The late senator John McCain, R-Ariz., had been a friend, McDonald said, and was a guest twice at his home. McDonald turned toward the window, where the winter sun was slipping below the canyon walls, his boots shifting on the plank floor. “If McCain were still here, he’d have stopped that wall,” he said.
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Malpai co-founder Warner Glenn was hunting in the Peloncillo Mountains near the border in 1996 when he followed his baying hounds to a rocky outcropping above a ravine. Glenn was expecting a mountain lion, but the animal was much larger, with black spots.
He took out his camera, and became the first person to photograph a wild, living jaguar on U.S. soil.
The photo was a watershed moment in western conservation, and for Glenn and others, it was an affirmation that the Malpai project was working to protect a truly special place. “The jaguar was a sign that we were doing the right thing,” he said.
The mountain range, which straddles the Arizona-New Mexico line, is among the few that connect to the much-larger western Sierra Madre mountains of Mexico. For the elusive jaguar and other North American megafauna, the range is a crucial biological corridor, allowing animals to migrate north through remote areas with few people or roads.
Glenn’s jaguar photo, and sightings and remote-camera footage of big cats since then, have thrilled conservationists who argue that the American West can be brought back from decades of overgrazing, mining and habitat loss.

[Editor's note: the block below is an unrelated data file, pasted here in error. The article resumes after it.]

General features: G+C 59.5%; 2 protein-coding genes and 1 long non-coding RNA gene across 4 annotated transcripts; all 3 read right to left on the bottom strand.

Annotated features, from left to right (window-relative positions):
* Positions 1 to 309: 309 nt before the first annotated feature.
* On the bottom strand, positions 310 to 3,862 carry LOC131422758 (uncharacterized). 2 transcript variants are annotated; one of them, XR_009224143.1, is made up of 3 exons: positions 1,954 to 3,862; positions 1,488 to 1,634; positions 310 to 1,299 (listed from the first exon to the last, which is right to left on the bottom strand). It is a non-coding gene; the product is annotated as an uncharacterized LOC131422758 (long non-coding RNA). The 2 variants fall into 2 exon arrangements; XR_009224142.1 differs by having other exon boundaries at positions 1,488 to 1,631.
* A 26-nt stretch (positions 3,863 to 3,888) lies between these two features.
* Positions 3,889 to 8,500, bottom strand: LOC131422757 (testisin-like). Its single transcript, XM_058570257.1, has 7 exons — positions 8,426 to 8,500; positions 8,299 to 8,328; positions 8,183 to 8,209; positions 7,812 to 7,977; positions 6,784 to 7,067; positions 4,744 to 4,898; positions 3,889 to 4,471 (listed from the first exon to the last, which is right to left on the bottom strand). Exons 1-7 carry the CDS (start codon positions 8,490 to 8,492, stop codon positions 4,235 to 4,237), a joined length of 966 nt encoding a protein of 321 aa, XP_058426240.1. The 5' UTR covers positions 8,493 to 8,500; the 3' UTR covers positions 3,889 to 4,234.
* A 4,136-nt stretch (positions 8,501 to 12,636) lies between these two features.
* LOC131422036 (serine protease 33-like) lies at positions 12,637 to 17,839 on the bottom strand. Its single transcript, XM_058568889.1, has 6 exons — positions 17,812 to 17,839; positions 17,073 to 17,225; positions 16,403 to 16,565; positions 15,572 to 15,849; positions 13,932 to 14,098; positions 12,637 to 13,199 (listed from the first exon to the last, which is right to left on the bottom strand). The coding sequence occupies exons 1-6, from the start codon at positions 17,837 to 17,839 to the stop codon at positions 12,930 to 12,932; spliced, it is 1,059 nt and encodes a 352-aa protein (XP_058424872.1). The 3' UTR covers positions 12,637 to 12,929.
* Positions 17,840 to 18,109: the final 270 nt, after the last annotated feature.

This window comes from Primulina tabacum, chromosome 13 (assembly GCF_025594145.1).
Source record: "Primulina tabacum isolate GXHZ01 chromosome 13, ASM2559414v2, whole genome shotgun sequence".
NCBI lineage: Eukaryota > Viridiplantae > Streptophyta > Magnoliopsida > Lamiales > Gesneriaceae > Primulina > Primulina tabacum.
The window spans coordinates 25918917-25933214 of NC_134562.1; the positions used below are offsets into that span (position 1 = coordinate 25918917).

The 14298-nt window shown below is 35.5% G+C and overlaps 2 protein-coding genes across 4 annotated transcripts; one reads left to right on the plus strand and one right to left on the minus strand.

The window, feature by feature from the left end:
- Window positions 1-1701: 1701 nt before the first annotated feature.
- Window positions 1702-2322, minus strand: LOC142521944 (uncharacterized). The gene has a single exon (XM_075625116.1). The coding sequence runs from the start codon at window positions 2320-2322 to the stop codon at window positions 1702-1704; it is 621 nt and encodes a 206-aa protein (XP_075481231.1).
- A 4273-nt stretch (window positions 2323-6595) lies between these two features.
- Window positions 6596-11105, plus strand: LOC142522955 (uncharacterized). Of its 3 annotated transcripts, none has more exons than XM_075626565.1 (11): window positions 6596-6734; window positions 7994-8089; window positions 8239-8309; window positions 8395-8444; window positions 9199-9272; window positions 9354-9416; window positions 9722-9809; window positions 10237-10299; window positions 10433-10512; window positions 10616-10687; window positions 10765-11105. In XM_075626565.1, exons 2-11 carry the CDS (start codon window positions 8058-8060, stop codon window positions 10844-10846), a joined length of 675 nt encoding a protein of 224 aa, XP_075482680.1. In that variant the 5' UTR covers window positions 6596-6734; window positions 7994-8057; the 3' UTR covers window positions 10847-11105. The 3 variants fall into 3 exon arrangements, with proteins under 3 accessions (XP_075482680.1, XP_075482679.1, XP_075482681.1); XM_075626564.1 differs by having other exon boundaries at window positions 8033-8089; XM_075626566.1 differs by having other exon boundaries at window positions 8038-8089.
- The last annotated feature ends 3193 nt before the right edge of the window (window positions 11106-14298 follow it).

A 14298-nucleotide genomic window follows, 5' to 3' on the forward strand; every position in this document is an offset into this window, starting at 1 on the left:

But the same features that make the Peloncillo range attractive to roaming jaguars also appeal to drug smugglers. Within a few years of Glenn’s sighting, Mexican traffickers were sending marijuana couriers with backpacks through the mountains nightly.
After delivering their loads at highway drop-off points north of the border, the smugglers often would hike back along the same mountain trails. Some would raid homes and ranches along the way before slipping back into Mexico. Thefts, vandalism and break-ins became routine.
If Glenn’s encounter with the jaguar was an electrifying moment for the Malpai conservation effort, the low point came in 2010, when Rob Krentz, one of the group’s members, was killed on his family’s ranch by a suspected trafficker near the tiny community of Apache, Arizona.
Krentz’s slaying shattered the notion that the violence of Mexico’s drug war would remain south of the border. Krentz had been warning authorities that the migrants coming through the area were no longer primarily seasonal laborers looking for work, noting that more sinister elements were moving in.